Varicose veins are a very common condition in the United States, affecting one out of two people age 50 and older, and 15 to 25 percent of all adults. These dilated blood vessels in the lower extremities are the result of damaged valves which allow blood to pool in veins. This pooling causes the veins to appear dark purple or blue and visibly bulge from the leg’s surface.
The word “varicose” is derived from the Latin root word “varix,” which is translated in English as “twisted.” Any vein in the body may become varicose, though certain contributing causes of varicose veins make the legs the most susceptible to this condition. Varicose veins occur in the legs and lower extremities because standing and walking increases the pressure in the veins in the lower half of the body, and the higher pressure can compromise the functioning of the valves.
In healthy, normally functioning veins, tiny valves placed throughout the vessel allow appropriate amounts of blood to flow through the vein, in one particular direction. When these valves malfunction, circulation isn’t regulated properly, overfilling the vein and/or allowing blood to flow in the wrong direction. This causes the unsightly, dark coloration and texture that are the visible indicators of varicose veins.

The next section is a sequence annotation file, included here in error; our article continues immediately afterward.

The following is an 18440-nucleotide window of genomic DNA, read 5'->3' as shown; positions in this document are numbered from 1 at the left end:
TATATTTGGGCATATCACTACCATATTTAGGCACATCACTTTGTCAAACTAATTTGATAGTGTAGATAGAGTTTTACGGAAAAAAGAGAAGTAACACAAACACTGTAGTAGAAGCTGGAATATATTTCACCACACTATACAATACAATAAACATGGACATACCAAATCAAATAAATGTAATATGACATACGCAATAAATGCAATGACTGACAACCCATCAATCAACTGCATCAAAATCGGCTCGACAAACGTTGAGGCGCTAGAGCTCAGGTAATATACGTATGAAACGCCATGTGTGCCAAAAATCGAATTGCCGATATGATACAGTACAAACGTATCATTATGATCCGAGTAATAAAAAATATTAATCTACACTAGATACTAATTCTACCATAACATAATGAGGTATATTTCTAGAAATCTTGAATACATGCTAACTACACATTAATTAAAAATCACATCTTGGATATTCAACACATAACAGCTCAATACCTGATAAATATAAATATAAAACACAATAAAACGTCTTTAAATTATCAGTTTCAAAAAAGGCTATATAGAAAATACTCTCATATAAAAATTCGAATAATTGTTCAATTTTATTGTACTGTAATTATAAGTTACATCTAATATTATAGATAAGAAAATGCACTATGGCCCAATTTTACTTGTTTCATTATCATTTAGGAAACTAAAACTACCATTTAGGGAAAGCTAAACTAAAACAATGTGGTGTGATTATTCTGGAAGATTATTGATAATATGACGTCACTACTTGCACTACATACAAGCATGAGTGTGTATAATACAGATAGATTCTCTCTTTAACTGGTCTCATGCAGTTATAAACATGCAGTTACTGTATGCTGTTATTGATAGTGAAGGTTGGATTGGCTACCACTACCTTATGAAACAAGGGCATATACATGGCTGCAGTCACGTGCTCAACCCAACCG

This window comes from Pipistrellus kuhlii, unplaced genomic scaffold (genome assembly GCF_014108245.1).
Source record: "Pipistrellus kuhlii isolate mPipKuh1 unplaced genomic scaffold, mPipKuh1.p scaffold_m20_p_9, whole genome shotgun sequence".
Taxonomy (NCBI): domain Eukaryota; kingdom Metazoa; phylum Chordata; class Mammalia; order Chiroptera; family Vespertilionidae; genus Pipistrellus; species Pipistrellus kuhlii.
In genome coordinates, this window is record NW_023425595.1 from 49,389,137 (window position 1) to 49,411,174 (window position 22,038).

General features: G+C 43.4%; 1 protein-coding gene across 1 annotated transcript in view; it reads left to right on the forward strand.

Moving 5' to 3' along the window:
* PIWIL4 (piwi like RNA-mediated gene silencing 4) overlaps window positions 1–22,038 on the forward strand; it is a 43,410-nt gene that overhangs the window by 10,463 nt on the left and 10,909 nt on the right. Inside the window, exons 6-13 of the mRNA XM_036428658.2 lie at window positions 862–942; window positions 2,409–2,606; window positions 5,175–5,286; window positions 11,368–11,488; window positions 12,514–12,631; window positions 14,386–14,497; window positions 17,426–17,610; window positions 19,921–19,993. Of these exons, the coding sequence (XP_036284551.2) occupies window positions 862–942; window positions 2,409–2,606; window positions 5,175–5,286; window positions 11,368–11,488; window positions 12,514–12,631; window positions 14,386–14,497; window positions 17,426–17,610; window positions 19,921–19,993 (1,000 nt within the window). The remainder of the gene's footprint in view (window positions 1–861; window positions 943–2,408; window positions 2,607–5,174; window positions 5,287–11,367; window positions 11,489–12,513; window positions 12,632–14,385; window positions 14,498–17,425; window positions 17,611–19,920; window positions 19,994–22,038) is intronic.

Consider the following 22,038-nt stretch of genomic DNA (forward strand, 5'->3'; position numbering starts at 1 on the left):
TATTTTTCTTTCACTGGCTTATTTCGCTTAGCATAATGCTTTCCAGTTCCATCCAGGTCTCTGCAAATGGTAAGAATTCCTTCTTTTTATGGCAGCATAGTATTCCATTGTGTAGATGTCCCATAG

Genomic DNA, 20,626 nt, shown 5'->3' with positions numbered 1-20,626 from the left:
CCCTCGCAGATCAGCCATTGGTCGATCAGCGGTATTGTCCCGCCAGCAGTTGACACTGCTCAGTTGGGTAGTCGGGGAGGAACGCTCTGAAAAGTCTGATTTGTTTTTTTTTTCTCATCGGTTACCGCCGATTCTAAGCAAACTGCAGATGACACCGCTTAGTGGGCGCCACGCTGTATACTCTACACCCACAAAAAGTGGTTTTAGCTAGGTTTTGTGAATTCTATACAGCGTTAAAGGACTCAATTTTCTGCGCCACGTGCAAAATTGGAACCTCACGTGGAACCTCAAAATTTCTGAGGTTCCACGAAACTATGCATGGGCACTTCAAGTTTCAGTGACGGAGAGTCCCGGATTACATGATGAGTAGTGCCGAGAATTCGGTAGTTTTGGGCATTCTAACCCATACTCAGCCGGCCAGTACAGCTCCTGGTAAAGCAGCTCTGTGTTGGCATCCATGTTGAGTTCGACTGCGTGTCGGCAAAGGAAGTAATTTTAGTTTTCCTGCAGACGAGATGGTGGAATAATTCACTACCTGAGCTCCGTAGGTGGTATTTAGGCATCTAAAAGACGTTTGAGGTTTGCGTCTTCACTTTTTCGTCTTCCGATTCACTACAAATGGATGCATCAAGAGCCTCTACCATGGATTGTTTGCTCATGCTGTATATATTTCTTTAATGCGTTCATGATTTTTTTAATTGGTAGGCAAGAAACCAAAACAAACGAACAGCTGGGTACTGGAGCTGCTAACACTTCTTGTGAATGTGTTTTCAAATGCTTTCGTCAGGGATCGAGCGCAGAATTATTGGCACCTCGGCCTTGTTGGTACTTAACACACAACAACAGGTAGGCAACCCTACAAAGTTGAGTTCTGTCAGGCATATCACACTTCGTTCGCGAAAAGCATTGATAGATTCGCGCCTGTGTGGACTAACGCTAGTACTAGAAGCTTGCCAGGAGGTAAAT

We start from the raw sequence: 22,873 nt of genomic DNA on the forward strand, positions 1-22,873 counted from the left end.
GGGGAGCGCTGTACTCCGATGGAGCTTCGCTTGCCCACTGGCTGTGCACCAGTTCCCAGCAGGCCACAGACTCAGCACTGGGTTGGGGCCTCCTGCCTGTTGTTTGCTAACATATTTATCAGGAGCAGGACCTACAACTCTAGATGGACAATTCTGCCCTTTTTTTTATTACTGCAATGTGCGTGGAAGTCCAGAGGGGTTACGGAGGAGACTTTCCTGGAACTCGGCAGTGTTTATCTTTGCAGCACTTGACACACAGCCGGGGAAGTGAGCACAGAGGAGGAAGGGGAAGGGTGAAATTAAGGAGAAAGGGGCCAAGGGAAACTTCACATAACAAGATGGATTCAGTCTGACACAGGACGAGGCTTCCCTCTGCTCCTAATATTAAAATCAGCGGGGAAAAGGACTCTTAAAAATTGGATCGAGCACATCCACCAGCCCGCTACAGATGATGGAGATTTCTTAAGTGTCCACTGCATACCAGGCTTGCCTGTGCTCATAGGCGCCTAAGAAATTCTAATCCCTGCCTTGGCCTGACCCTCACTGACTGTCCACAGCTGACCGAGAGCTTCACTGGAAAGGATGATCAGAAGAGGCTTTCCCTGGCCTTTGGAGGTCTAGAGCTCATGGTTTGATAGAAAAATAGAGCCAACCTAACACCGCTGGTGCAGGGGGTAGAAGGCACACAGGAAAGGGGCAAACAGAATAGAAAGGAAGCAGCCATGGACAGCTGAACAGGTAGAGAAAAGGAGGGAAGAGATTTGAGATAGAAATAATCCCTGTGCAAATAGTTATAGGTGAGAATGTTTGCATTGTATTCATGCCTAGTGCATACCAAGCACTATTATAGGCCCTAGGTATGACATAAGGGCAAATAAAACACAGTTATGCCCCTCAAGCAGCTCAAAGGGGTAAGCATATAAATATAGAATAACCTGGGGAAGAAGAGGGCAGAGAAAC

While varicose veins can appear unsightly and be a source of embarrassment for some individuals, the affected veins can also cause uncomfortable medical symptoms. Sensations of heaviness, aching, and tingling can be attributed to the presence of varicose veins. While not life-threatening in themselves, varicose veins may lead to serious problems if left untreated. At a minimum, people with varicose veins should have them evaluated by a specialist because these veins can serve as an indication that the individual is at a higher risk of other, more serious disorders of the circulatory system.